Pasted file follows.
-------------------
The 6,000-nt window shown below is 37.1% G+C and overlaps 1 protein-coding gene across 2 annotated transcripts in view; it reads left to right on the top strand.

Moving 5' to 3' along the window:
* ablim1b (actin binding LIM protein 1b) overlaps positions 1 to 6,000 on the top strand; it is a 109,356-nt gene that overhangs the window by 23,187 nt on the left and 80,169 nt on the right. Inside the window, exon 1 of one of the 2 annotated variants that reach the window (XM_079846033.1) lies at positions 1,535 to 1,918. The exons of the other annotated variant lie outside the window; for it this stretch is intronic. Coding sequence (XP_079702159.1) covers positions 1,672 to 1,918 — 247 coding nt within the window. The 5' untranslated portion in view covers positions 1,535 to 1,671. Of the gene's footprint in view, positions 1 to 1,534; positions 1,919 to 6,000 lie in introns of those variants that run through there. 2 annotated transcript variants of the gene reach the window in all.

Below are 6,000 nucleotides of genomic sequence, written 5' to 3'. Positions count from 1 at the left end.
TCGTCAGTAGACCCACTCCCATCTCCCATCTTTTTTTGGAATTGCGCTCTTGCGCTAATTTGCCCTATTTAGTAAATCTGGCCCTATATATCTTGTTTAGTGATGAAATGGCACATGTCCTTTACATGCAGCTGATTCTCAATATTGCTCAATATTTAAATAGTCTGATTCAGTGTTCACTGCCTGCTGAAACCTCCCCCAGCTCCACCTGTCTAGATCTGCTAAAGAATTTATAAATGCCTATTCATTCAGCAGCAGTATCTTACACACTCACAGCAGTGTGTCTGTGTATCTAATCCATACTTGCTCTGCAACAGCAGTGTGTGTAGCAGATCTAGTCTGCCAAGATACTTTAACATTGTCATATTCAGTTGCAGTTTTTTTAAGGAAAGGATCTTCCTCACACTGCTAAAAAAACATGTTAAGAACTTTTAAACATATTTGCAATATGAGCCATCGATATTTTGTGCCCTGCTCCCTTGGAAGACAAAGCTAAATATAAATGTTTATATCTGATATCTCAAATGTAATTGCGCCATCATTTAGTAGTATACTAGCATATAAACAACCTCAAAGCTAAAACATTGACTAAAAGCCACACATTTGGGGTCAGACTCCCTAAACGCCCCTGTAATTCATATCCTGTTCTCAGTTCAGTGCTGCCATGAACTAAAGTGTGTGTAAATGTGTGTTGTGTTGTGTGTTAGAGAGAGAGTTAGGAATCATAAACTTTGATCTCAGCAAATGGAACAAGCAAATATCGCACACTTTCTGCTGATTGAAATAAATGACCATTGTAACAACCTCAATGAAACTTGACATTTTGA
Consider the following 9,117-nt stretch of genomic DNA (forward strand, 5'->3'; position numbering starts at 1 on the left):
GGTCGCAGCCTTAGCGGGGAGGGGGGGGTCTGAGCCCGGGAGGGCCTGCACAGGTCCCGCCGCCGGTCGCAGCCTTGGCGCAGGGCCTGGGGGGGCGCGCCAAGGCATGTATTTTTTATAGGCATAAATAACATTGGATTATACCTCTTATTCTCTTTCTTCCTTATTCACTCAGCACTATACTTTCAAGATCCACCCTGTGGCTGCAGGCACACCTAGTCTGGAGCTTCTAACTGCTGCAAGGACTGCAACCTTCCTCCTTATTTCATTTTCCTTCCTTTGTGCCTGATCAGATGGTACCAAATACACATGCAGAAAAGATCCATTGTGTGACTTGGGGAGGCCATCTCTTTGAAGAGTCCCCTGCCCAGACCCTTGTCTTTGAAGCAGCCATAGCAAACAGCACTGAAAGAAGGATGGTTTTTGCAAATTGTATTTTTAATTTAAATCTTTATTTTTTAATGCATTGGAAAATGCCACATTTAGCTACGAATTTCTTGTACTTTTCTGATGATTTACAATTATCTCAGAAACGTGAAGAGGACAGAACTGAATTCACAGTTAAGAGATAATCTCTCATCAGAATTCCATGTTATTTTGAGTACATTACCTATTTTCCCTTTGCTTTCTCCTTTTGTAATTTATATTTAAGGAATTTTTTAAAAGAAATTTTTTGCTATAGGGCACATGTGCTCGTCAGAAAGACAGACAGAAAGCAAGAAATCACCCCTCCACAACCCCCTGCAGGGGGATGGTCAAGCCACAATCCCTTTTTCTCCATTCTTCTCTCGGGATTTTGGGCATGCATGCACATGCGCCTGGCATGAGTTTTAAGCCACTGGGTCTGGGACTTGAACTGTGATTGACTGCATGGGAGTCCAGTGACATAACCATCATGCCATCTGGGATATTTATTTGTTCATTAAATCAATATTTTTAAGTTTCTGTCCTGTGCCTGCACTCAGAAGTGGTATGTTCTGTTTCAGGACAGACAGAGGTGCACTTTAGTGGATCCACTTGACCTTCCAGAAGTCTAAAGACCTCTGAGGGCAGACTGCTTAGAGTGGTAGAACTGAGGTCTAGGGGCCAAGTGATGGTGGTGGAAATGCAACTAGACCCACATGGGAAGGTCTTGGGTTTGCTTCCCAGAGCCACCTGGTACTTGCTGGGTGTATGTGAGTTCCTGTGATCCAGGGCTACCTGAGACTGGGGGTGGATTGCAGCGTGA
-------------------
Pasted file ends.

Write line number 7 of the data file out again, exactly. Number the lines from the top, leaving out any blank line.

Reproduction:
GGTCGCAGCCTTAGCGGGGAGGGGGGGGTCTGAGCCCGGGAGGGCCTGCACAGGTCCCGCCGCCGGTCGCAGCCTTGGCGCAGGGCCTGGGGGGGCGCGCCAAGGCATGTATTTTTTATAGGCATAAATAACATTGGATTATACCTCTTATTCTCTTTCTTCCTTATTCACTCAGCACTATACTTTCAAGATCCACCCTGTGGCTGCAGGCACACCTAGTCTGGAGCTTCTAACTGCTGCAAGGACTGCAACCTTCCTCCTTATTTCATTTTCCTTCCTTTGTGCCTGATCAGATGGTACCAAATACACATGCAGAAAAGATCCATTGTGTGACTTGGGGAGGCCATCTCTTTGAAGAGTCCCCTGCCCAGACCCTTGTCTTTGAAGCAGCCATAGCAAACAGCACTGAAAGAAGGATGGTTTTTGCAAATTGTATTTTTAATTTAAATCTTTATTTTTTAATGCATTGGAAAATGCCACATTTAGCTACGAATTTCTTGTACTTTTCTGATGATTTACAATTATCTCAGAAACGTGAAGAGGACAGAACTGAATTCACAGTTAAGAGATAATCTCTCATCAGAATTCCATGTTATTTTGAGTACATTACCTATTTTCCCTTTGCTTTCTCCTTTTGTAATTTATATTTAAGGAATTTTTTAAAAGAAATTTTTTGCTATAGGGCACATGTGCTCGTCAGAAAGACAGACAGAAAGCAAGAAATCACCCCTCCACAACCCCCTGCAGGGGGATGGTCAAGCCACAATCCCTTTTTCTCCATTCTTCTCTCGGGATTTTGGGCATGCATGCACATGCGCCTGGCATGAGTTTTAAGCCACTGGGTCTGGGACTTGAACTGTGATTGACTGCATGGGAGTCCAGTGACATAACCATCATGCCATCTGGGATATTTATTTGTTCATTAAATCAATATTTTTAAGTTTCTGTCCTGTGCCTGCACTCAGAAGTGGTATGTTCTGTTTCAGGACAGACAGAGGTGCACTTTAGTGGATCCACTTGACCTTCCAGAAGTCTAAAGACCTCTGAGGGCAGACTGCTTAGAGTGGTAGAACTGAGGTCTAGGGGCCAAGTGATGGTGGTGGAAATGCAACTAGACCCACATGGGAAGGTCTTGGGTTTGCTTCCCAGAGCCACCTGGTACTTGCTGGGTGTATGTGAGTTCCTGTGATCCAGGGCTACCTGAGACTGGGGGTGGATTGCAGCGTGA